People’s addresses are essential for delivering some health services such as community services and appointment letters. Effective data’s needed to achieve the Sustainable Development Goals (SDG). In Africa’s rural, remote and informal communities, it’s not so simple to achieve.

    South Africa’s Gateway Health Institute (GHI), a health and human rights organisation, has joined What3Words and Digitata for a project to bring addresses to South Africa’s informal settlements and rural areas in. The challenge to providing verifiable home addresses for South Africans was revealed during the Tlokwe by-election crisis described in the report by the Election Commission (IEC). A Constitutional Court ruling required the IEC to ensure all voters have a verifiable address within an 18 month deadline.

    People’s precise and unique locations are a big challenge to providing them with health services and products. Patients and other citizens living in informal settlements and rural areas particularly limited, especially where they have significant health needs and service delivery is poor due to a lack of information about home addresses.

    Having a home address will help improve healthcare’s outreach. It’ll contribute to SDG targets too. The project could be a model for all Africa.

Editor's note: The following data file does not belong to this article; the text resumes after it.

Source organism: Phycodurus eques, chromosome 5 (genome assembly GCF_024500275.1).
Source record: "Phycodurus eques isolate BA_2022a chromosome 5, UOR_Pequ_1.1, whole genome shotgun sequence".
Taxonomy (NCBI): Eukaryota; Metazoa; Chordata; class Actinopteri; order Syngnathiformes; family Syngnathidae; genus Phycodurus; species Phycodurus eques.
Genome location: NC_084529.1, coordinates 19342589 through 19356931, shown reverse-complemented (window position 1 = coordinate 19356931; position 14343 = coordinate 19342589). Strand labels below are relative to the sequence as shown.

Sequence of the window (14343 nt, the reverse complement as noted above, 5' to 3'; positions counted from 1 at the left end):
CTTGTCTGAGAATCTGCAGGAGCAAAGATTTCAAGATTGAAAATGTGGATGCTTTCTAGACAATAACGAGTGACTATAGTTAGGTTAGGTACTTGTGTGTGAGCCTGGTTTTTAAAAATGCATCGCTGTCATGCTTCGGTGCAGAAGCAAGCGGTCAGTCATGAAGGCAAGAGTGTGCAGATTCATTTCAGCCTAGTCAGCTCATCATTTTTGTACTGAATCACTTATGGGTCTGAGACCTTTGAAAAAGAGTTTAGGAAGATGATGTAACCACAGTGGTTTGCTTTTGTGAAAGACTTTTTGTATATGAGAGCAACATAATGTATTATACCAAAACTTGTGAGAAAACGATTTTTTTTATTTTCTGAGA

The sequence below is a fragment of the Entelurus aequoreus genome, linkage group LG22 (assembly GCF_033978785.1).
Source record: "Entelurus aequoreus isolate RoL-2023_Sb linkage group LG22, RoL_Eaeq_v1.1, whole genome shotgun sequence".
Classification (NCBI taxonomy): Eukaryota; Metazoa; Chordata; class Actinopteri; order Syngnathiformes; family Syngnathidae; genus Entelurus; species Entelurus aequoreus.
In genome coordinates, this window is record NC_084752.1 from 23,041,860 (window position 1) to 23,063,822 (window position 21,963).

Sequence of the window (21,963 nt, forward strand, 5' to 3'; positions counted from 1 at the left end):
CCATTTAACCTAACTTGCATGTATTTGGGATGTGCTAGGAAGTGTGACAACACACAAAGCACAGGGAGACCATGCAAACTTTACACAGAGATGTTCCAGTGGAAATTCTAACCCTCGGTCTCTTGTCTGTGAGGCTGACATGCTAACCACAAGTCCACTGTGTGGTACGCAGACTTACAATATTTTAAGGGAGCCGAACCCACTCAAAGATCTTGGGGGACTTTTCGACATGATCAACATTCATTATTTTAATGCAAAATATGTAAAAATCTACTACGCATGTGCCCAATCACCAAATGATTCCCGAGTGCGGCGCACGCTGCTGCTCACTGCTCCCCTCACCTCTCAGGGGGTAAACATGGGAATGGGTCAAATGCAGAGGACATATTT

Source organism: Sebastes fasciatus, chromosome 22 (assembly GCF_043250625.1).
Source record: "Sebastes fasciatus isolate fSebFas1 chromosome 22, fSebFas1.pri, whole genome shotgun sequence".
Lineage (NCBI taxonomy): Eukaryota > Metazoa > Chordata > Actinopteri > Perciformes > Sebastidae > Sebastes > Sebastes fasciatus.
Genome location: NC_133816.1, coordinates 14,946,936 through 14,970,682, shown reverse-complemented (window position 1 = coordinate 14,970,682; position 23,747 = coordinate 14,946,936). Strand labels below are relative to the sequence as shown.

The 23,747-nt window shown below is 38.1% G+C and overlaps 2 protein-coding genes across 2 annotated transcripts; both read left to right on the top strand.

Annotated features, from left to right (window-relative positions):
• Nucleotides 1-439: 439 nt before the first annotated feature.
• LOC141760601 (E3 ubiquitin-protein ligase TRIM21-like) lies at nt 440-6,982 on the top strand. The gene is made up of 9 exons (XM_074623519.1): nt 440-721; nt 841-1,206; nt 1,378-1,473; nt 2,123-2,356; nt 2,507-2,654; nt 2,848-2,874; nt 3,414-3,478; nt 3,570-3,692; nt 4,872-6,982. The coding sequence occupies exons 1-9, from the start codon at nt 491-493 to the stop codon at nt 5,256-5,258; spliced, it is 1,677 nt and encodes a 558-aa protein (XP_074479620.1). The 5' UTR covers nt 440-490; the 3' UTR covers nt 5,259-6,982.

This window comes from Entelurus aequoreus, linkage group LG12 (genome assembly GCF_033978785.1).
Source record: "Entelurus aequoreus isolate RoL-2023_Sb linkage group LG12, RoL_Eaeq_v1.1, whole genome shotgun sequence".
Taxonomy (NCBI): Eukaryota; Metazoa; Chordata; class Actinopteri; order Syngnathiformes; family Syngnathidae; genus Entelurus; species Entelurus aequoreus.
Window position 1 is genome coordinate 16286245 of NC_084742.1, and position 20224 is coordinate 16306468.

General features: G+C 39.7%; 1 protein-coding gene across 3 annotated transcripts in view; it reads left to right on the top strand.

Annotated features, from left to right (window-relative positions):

• Broadband infrastructure’s crucial for SDGs

    The Broadband Commission for Sustainable Development, set up by the ITU and UNESCO, is urging policymakers, the private sector and other partners to make deployment of broadband infrastructure a top priority. The goal’s to help accelerate Sustainable Development Goals (SDG). 

    In a statement to the High-level Political Forum on Sustainable Development (HLPF) in New York from 10 to 19 July 2017, the Commission highlighted the many ways that broadband can improve global sustainable development, and improve millions of lives says an article in BIZTECH Africa. It includes addressing basic needs such as healthcare, food production and helping lift people out of poverty.